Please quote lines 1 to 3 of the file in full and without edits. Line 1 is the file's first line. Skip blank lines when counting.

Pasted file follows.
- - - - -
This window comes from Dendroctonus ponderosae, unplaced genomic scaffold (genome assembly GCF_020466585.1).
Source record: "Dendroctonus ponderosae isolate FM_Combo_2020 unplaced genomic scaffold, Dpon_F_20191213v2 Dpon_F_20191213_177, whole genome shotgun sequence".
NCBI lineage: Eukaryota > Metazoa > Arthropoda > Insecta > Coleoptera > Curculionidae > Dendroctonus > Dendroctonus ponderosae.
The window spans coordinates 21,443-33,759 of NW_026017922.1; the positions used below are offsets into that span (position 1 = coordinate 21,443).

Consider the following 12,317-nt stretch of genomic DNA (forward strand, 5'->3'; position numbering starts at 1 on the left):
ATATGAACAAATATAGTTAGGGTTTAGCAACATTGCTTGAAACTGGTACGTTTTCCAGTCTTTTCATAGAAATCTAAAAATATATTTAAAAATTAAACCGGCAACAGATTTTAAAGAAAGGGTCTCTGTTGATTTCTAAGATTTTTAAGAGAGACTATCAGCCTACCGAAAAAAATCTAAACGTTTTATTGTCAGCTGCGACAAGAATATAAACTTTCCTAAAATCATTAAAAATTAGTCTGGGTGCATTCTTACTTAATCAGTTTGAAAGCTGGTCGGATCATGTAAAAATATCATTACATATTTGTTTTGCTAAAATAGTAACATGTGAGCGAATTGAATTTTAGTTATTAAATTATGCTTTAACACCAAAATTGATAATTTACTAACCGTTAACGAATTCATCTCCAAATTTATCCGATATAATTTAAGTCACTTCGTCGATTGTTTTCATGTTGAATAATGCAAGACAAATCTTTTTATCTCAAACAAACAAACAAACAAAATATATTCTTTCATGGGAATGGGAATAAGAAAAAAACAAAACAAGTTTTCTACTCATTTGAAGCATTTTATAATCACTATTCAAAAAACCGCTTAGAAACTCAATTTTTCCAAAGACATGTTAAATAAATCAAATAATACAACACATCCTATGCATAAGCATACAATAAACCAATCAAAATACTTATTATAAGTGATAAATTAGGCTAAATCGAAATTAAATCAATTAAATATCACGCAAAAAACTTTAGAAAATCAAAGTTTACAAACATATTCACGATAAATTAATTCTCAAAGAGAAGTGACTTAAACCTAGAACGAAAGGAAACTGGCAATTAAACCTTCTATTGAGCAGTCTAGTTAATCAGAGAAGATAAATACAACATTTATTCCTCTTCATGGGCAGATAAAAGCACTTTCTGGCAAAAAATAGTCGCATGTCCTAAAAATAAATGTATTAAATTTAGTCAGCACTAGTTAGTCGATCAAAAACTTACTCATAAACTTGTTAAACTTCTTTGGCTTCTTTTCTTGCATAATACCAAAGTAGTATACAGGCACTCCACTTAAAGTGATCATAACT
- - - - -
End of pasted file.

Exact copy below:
This window comes from Dendroctonus ponderosae, unplaced genomic scaffold (genome assembly GCF_020466585.1).
Source record: "Dendroctonus ponderosae isolate FM_Combo_2020 unplaced genomic scaffold, Dpon_F_20191213v2 Dpon_F_20191213_177, whole genome shotgun sequence".
NCBI lineage: Eukaryota > Metazoa > Arthropoda > Insecta > Coleoptera > Curculionidae > Dendroctonus > Dendroctonus ponderosae.